DJ End-of-Year Picks

Check out our DJs' recommendations
for great music gifts this year!

huey piano smith

HERE ARE TWO LISTENING RECOMMENDATIONS from your Music City/Crescent City connection. First up is some classic New Orleans R&B, “This is Huey ‘Piano’ Smith” (Music Club Records, 1998) by Huey and various incarnations of his band the Clowns. It’s chock full of essential hits, near misses, and a couple oddities, including “Don’t You Just Know It,” “Rockin’ Pneumonia and the Boogie Woogie Flu,” and “High Blood Pressure.” Hard swinging good-time music, lots of sly humor; Dr. John famously covered several of these medley-style on his own classic “Gumbo” for damn good reason. 

Next is one of Allen Toussaint’s best latter-career records, “The Bright Mississippi” (Nonesuch, 2009). Renowned for his songwriting, production, etc., this time out the Saint of New Orleans does a straight-up jazz record featuring loving interpretations of trad standards by the likes of Ellington, Monk, Jelly Roll Morton and Sidney Bechet. He gets some amazing contributions from his stellar backing band, which includes first-call players like Don Byron, Nicholas Payton, and Marc Ribot; Joe Henry’s relaxed but strong production hand helps make this one a sublime treat.


Arbina by Noura Mint Seymali (Glitterbeat Records)
Released Fall 2016, Seymali’s Arbina is my top-of-the-heap 2016 album. So deftly do she and her impressive outfit combine so many disparate sounds on this record that I must declare there isn’t another out there released this year with such strength and fluency. Her album Tzenni, also released in 2016 I thought was likely untouchable, but lo and behold, the Saharan magus from Mauritania has outdone herself.

I Don’t Remember/I Don’t Want To Talk About It by John Bender
[re-issue (Superior Viaduct)]

Originally written and released between 1978 & 1980, I Don’t…/I Don’t… is a much needed re-issue by the great Superior Viaduct label; one which fills a gap in the early, lo-fi electronic world which would’ve very likely remained gaping without their effort. His self-run label Record Sluts intentionally produced very limited runs of his releases, leaving the hermit-like visionary’s oeuvre teetering on the edges of oblivion. With this release, and the subsequent re-release of his Plaster Falling, we can follow even more accurately the developments of early electronic music.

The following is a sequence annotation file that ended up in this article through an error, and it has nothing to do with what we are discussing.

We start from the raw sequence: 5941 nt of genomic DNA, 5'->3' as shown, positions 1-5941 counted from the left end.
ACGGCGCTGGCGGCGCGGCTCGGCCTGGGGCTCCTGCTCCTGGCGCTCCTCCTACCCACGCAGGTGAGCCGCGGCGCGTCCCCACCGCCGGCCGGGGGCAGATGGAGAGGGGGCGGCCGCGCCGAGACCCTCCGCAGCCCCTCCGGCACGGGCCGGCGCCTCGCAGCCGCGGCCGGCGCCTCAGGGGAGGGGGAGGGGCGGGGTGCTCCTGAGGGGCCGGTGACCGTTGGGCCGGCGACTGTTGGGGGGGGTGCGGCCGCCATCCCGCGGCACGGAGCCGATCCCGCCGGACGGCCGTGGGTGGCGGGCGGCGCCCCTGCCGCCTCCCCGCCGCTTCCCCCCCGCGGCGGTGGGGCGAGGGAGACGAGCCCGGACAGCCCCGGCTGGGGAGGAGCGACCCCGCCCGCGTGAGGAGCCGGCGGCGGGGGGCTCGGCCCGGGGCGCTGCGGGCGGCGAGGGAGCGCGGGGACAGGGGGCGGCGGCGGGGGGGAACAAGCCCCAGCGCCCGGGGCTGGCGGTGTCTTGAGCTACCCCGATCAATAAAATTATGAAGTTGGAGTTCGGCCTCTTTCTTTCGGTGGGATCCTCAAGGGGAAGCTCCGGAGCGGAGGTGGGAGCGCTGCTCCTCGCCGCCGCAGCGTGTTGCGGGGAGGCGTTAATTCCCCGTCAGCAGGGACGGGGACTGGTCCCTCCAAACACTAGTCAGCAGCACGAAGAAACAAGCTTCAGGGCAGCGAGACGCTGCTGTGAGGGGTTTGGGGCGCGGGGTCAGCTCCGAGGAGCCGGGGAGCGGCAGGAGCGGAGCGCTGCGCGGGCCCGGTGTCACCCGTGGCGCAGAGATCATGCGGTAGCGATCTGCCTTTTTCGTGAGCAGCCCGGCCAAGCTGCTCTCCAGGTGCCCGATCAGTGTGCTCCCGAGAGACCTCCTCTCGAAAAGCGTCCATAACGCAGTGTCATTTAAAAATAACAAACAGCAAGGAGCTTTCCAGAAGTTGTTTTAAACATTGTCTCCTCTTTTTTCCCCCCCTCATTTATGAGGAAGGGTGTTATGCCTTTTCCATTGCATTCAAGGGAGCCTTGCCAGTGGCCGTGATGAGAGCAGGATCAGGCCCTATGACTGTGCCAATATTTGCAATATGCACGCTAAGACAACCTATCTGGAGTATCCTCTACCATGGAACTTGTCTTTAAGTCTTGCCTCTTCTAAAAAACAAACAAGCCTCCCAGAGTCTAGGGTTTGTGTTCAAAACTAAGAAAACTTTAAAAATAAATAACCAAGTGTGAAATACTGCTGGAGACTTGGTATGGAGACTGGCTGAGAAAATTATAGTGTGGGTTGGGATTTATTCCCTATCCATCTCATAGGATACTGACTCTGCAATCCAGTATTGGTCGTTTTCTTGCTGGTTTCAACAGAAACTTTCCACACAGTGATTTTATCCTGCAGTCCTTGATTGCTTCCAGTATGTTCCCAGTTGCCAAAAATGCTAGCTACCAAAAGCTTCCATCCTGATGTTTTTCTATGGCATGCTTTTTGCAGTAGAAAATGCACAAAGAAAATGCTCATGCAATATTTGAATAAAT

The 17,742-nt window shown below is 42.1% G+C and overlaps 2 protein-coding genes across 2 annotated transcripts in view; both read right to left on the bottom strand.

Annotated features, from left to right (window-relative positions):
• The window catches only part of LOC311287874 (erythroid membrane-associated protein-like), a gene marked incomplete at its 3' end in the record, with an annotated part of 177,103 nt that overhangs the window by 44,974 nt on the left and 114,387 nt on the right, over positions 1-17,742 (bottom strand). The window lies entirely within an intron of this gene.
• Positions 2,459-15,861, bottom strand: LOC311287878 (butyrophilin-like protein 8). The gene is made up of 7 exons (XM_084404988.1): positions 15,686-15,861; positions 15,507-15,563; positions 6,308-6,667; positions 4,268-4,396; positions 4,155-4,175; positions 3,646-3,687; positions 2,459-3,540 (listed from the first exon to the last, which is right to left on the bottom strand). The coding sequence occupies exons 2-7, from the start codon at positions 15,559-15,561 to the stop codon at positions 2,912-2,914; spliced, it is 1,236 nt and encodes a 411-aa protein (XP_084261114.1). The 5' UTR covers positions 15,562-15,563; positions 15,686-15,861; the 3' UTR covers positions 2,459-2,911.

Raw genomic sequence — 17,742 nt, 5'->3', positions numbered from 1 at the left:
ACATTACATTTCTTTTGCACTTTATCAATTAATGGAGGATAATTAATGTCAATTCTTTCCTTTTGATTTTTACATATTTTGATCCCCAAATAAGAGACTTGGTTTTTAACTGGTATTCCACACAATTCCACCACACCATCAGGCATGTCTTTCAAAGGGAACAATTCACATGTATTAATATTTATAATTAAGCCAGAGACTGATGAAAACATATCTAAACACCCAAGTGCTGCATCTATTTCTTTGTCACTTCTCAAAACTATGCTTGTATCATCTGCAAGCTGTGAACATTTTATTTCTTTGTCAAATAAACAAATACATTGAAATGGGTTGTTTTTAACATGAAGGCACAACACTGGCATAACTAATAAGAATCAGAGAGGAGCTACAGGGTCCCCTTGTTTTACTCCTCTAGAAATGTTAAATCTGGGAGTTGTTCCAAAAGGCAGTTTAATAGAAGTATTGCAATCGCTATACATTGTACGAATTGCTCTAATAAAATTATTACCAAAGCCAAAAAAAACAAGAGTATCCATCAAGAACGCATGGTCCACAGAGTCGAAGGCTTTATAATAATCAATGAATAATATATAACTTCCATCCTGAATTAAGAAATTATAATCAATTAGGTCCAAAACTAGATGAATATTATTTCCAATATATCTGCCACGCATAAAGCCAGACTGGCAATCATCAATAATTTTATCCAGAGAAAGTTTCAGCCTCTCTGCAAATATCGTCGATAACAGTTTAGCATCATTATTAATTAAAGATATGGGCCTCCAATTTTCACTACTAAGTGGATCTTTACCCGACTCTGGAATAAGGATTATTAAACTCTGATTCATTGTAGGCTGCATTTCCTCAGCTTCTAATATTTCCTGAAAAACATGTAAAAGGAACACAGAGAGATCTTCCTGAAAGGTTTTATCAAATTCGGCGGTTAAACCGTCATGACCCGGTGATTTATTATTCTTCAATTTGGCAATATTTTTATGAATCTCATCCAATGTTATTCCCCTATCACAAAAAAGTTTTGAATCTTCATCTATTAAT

Feel Like Going Home: The Songs Of Charlie Rich
(Memphis International Records)

Tribute records can be hit or miss for me. Within the first few seconds of the opening track, I was hooked. It has veterans such as Jim Lauderdale and Shooter Jennings to newcomers like Holli Mosley and more. Charlie Rich Jr. also plays piano on the tracks and does a blistering version of "Break Up". Plus, he's playing on the same piano and recording in the same studio that the originals were recorded (Sam Phillips Recording Services in Memphis). It's rare that I get a project like this and love every track but that's exactly the case here. I was hearing these songs in a new way which made me listen to Charlie's originals in a new light. It hit me that Charlie Rich was Americana long before it was a term. This tribute project stands on its own in the quality of the recordings and performances and it also wins by making me dig out the originals to hear them in a new way. My eyes are open and for good reason!


The Explorers Club: Together
(Goldstar Recordings)

I play a lot of tunes from The Beach Boys on Catching A Wave. I pretty much have to include one on each show. I love all aspects of their career and often feel like the late '60s through mid-'70s output from the band is often overlooked. The Explorers Club have a sound that fits right into that time period. They make no bones about their influences but they aren't a tribute band. While they would have fit perfect in that time period, they also bring a youthful freshness to their approach. This is their third album and they keep getting better.  

--JAMES RILEY, "CATCHING A WAVE," Saturdays 11 P.M.- 1 A.M.